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Why Was The Gets Function Removed In C++14?

Why Was The Gets Function Removed In C++14

Modern C++ has a lot of useful functions coming from C. One of them was the gets() function that we use to get string inputs and that we were able to use in C++11 or earlier. In C++14, the gets function was removed, while fgets or other input functions remain there. If you have older C++ code that uses the gets() functions your C++14 version compiler will not compile it. Why was the gets function removed? In this post, we explain what the gets function is, why the std::gets function was removed by the C++14 standards, and how can we use similar functions or alternatives to the gets() function.

What was the gets() function considered dangerous in C++?

In C++11 and before, we were able to use the gets function. The std::gets function was first defined in the C language and was available in C++11 and earlier. The gets function reads inputs into a given char string. When a char string has a newline character, it is considered the end of input, and an end-of-file condition occurs. The return value is captured on success, or a null pointer on failure.

The syntax below is deprecated in C++11 and removed in C++14.

Here is an example of a dangerous gets function,

Why was the std::gets function removed In C++14?

According to C++14 document N4140 (Page 1237), the “use of gets is considered dangerous“, because the std::gets function does not check the bounds of a char array. This makes gets extremely vulnerable to buffer-overflow attacks. In other words, the std::gets function cannot be used safely. The std::gets() function was deprecated in C++11 and removed completely in C++14. If you REALLY need to use it in your apps, then there are some alternatives – for example you can use std::fgets().

If we use gets(), it is impossible to tell without knowing the data in advance how many characters will be read, and because std:: gets() will continue to store characters past the end of the buffer, it is extremely ‘dangerous’ to use.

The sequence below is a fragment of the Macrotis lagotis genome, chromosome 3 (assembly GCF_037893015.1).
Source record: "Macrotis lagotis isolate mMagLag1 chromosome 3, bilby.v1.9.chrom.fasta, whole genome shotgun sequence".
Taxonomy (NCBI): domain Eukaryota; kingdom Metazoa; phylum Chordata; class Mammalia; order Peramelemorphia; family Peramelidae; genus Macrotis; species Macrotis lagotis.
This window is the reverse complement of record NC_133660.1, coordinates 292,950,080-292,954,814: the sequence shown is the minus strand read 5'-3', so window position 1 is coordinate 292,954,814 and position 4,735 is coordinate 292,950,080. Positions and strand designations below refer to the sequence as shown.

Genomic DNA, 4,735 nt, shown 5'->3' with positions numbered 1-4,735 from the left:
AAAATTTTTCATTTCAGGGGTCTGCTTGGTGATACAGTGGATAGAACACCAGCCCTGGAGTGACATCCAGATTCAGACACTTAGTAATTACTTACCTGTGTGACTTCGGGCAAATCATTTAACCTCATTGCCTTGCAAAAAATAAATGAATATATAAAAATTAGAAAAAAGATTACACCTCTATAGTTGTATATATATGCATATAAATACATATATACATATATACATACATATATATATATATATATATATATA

Here is the definition from C++14 (Document Number: N4140, Page 1237).

They added a note to [c.files] saying that the C function gets() is not part of C++ and they removed gets from tables 134 and 153. We should note that there are some compilers that still support the gets() function. The gets function may be only used if the program runs in an environment that restricts inputs from stdin.

Are there any alternatives to the std::gets function in modern C++?

First of all, never use std::gets() function, use std::fgets() instead or other input methods of modern C++. There is no way to check the size of input before we store data to that variable. If you have older C++ code that uses the gets function and you want to modernize it, you can use std::fgets() as shown below.

If you still need more alternatives gets_s function can be used. The gets_s function reads at most one less than the number of characters specified by n from the stream pointed to by stdin, into the array pointed to by input. POSIX 2008 provides a safe alternative to gets() called getline(), which can be used in C++ applications. 

Of course in modern console applications use the std::string and the std::cin can be used to get string inputs. In C++ Builder, VCL or FMX apps, use UnicodeString and TEdit components to get strings.

For more information about the removal of gets() function, please see this, https://www.open-std.org/jtc1/sc22/wg14/www/docs/n1420.htm

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About author

Dr. Yilmaz Yoru has 35+ years of coding with more than 30+ programming languages, mostly C++ on Windows, Android, Mac-OS, iOS, Linux, and some other operating systems. He graduated and received his MSc and PhD degrees from the Department of Mechanical Engineering of Eskisehir Osmangazi University. He is the founder and CEO of ESENJA LLC Company. His interests are Programming, Thermodynamics, Fluid Mechanics, Artificial Intelligence, 2D & 3D Designs, and high-end innovations.
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